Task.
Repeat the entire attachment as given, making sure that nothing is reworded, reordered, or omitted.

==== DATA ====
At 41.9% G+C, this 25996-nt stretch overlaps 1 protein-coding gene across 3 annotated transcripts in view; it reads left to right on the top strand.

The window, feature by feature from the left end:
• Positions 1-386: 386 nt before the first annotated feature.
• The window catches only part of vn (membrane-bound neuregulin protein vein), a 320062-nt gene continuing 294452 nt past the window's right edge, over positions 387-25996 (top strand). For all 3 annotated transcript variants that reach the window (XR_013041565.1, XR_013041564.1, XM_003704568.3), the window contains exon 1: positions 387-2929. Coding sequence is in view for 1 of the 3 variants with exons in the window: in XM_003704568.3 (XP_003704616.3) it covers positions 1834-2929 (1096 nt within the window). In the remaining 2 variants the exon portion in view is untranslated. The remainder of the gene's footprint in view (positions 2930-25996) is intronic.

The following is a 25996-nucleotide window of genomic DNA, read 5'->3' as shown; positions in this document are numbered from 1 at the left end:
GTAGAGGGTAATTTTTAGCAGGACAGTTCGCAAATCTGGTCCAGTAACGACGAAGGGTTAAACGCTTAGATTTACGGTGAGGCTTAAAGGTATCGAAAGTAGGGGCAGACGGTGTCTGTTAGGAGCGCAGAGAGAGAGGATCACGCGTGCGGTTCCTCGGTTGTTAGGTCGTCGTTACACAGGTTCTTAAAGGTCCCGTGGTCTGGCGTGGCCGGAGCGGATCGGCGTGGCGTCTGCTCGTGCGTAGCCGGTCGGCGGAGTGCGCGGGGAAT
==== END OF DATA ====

At 41.9% G+C, this 25996-nt stretch overlaps 1 protein-coding gene across 3 annotated transcripts in view; it reads left to right on the top strand.

The window, feature by feature from the left end:
• Positions 1-386: 386 nt before the first annotated feature.
• The window catches only part of vn (membrane-bound neuregulin protein vein), a 320062-nt gene continuing 294452 nt past the window's right edge, over positions 387-25996 (top strand). For all 3 annotated transcript variants that reach the window (XR_013041565.1, XR_013041564.1, XM_003704568.3), the window contains exon 1: positions 387-2929. Coding sequence is in view for 1 of the 3 variants with exons in the window: in XM_003704568.3 (XP_003704616.3) it covers positions 1834-2929 (1096 nt within the window). In the remaining 2 variants the exon portion in view is untranslated. The remainder of the gene's footprint in view (positions 2930-25996) is intronic.

The following is a 25996-nucleotide window of genomic DNA, read 5'->3' as shown; positions in this document are numbered from 1 at the left end:
GTAGAGGGTAATTTTTAGCAGGACAGTTCGCAAATCTGGTCCAGTAACGACGAAGGGTTAAACGCTTAGATTTACGGTGAGGCTTAAAGGTATCGAAAGTAGGGGCAGACGGTGTCTGTTAGGAGCGCAGAGAGAGAGGATCACGCGTGCGGTTCCTCGGTTGTTAGGTCGTCGTTACACAGGTTCTTAAAGGTCCCGTGGTCTGGCGTGGCCGGAGCGGATCGGCGTGGCGTCTGCTCGTGCGTAGCCGGTCGGCGGAGTGCGCGGGGAAT